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Vietnam & Laos
Nine Months as an American Vagabond


Vietnam was really an amazing place, beautiful countryside, lush mountains, the sea side beaches. As a people they were scheming, mercenary and sometimes violent but functional, respectful, courteous—especially to old people—and generally reason and think at a much higher level than Americans. I didn’t see the constant obsession with football and celebrity mating that I was used to in America. They placed emphasis on family—which was just something I had not seen in America until very recently—and was something that was not on the radar of any of the Europeans or Americans I ran into in the Far East. The kindness of random strangers to children was particularly shocking, a strange elderly person or busy adult speaking to a strange kid in passing and patting them on the head. Never had I been exposed to such behavior in the States.

Women were feminine and polite, independent and strong-willed, a combination you don’t see here, where sweet women are pushovers and strong women are raging bitch storms.

What was most shocking was that the men were men, not constantly apologizing for everything, not bowing to their women at every turn, not pressing their sons to be super sissies like everything I had seen in the States.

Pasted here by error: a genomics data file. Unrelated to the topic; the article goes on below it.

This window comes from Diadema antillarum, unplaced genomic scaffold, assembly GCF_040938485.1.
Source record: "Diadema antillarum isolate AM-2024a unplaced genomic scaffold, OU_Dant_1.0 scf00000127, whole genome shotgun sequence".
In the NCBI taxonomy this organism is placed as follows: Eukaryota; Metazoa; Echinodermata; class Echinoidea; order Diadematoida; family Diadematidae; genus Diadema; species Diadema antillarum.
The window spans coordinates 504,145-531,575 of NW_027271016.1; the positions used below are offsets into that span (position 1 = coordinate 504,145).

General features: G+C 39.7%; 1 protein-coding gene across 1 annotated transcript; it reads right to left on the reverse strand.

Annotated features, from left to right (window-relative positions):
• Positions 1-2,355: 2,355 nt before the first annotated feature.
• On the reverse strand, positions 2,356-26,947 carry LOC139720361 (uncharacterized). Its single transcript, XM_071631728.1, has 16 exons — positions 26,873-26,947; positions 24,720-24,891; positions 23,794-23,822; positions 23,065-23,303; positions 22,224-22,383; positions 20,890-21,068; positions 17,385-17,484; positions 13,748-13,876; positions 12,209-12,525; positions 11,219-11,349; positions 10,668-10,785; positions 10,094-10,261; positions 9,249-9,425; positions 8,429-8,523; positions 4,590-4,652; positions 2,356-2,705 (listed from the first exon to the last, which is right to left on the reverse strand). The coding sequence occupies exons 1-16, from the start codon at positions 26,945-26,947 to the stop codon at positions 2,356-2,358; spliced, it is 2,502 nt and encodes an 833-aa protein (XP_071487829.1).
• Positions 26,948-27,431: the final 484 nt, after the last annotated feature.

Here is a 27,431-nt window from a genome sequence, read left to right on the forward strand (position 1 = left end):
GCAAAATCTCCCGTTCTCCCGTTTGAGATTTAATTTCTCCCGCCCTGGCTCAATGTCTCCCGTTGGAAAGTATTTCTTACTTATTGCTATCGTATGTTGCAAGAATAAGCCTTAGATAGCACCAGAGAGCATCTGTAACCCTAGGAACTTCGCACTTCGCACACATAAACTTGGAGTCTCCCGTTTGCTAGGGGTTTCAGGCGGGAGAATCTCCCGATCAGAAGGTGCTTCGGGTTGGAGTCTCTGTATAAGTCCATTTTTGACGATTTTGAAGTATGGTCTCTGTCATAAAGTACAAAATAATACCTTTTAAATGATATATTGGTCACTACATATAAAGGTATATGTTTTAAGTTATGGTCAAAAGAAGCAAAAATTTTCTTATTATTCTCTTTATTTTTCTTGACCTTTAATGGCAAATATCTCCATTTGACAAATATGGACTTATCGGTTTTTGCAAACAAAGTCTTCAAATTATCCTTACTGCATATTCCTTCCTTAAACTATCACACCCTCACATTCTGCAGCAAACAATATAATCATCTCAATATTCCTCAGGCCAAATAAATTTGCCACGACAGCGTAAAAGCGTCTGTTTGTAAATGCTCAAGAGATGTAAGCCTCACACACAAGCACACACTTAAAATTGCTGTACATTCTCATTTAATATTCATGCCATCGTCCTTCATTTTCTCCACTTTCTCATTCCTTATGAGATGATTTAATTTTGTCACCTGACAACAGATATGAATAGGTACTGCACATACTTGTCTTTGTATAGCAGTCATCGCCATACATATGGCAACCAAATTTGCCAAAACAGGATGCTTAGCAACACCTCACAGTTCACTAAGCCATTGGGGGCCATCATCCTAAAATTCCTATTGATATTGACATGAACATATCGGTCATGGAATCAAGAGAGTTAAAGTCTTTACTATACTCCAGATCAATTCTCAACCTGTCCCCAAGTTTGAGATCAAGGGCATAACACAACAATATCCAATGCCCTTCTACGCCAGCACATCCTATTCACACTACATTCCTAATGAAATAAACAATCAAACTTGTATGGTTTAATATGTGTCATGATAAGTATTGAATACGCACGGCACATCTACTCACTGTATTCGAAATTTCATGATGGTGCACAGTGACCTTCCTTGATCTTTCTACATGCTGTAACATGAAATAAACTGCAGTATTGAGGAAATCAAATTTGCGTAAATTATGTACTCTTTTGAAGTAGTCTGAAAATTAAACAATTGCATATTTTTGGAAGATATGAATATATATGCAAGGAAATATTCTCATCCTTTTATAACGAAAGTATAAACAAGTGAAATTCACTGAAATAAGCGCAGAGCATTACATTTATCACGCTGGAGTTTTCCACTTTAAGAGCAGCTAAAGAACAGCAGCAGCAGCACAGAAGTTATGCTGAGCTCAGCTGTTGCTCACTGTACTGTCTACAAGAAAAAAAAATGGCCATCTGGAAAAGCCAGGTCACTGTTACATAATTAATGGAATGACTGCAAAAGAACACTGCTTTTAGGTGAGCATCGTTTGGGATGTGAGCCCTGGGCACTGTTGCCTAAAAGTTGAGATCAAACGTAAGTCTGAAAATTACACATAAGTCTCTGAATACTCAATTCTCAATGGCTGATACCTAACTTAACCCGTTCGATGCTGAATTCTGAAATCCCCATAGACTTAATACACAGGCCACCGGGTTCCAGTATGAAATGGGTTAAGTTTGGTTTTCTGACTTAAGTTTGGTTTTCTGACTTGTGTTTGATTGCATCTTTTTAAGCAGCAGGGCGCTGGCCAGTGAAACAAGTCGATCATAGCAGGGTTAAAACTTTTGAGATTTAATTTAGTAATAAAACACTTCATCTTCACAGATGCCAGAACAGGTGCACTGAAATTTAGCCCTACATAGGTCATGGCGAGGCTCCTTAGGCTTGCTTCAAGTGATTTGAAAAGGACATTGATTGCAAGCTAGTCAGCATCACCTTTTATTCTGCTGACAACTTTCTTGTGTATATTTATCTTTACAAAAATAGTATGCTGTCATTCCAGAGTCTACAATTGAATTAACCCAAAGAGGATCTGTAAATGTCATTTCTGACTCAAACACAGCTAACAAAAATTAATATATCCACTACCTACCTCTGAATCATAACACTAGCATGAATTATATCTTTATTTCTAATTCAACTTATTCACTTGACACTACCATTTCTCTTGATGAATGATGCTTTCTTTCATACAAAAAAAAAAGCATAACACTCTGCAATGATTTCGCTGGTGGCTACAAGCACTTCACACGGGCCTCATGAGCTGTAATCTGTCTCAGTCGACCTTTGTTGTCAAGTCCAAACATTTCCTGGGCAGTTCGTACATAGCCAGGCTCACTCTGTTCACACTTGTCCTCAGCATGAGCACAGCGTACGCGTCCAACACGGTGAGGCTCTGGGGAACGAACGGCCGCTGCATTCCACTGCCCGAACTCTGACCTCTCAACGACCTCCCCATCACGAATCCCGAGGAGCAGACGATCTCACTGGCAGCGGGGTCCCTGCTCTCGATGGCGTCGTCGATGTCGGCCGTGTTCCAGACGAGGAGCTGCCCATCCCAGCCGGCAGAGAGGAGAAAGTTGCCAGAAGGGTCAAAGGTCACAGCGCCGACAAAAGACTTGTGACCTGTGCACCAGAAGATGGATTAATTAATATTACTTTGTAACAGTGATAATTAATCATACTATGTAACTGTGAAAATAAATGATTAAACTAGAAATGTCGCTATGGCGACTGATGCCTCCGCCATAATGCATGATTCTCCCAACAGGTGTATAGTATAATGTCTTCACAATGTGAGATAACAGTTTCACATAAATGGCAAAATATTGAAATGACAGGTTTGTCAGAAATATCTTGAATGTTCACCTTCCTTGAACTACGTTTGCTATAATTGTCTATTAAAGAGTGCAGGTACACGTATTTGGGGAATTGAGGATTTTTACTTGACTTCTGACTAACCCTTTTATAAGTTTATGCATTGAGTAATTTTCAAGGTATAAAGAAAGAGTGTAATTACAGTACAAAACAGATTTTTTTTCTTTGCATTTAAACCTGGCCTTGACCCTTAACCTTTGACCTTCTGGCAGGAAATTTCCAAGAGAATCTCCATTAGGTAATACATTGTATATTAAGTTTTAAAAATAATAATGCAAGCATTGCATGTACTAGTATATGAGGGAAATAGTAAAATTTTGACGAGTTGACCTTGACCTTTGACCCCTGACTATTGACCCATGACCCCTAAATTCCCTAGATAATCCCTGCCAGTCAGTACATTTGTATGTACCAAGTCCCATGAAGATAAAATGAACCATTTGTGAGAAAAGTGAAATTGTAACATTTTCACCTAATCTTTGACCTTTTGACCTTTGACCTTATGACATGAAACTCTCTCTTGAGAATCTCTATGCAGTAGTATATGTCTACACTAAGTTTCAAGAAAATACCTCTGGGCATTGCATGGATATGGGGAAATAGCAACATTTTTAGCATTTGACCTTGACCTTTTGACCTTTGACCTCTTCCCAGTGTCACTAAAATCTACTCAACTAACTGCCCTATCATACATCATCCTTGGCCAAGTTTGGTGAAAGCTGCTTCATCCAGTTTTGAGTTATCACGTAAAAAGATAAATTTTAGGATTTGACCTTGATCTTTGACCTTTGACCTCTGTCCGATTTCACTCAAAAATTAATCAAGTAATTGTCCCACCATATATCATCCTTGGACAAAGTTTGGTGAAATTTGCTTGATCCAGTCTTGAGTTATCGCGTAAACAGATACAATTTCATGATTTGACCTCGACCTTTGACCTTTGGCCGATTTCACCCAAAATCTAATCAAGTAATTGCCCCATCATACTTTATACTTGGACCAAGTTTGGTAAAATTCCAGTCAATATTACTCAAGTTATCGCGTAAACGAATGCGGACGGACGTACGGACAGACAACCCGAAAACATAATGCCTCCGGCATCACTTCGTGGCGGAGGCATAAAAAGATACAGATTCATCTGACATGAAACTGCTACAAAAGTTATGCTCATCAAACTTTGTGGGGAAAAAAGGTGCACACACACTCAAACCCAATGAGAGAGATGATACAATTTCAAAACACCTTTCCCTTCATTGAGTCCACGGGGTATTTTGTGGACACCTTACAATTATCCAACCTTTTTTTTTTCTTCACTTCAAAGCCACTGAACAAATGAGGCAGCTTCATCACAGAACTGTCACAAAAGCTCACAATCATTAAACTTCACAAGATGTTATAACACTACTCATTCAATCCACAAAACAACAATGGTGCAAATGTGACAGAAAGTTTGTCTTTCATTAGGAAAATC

It was a heathy culture. People knew I was an American and I didn’t detect any animosity. I made a few acquaintances. This one really smart guy was in the navy and worked at a coastal weather station. We had a few beers and he told me, flatly, that his father had been killed by U.S. forces. Over here, that blame gets assigned across generations to the race of people of the actors. But over there, they knew I had nothing to do with it. I was too young.

I toured tunnel complexes which had been made into tourist traps and were truly amazing.

It wasn’t all bliss.

There was a real north-south religious and cultural divide, with two rival religions, Catholicism and this weird religion that deified Jesus, Victor Hugo and Louis Pasture. I met dudes who had been through reeducation camps. In the big cities former ARVN soldiers still lived as homeless and jobless men unable to get paperwork for residency and work.

I saw fishing villages, battlefields with still unexploded ordinance, rode a bike from Saigon up to Phan Thiet, a hundred and fifty miles and my ass was sore.

The bank was giving me a hard time about getting money and I was nearly broke so I had to get back to Thailand. I took a month long bus trip through the highlands, Laos and into Thailand. I saw Montanyards hunting with these tiny, like .17 caliber homemade rifles, almost like air guns as far as the projectile size.

It was amazing.

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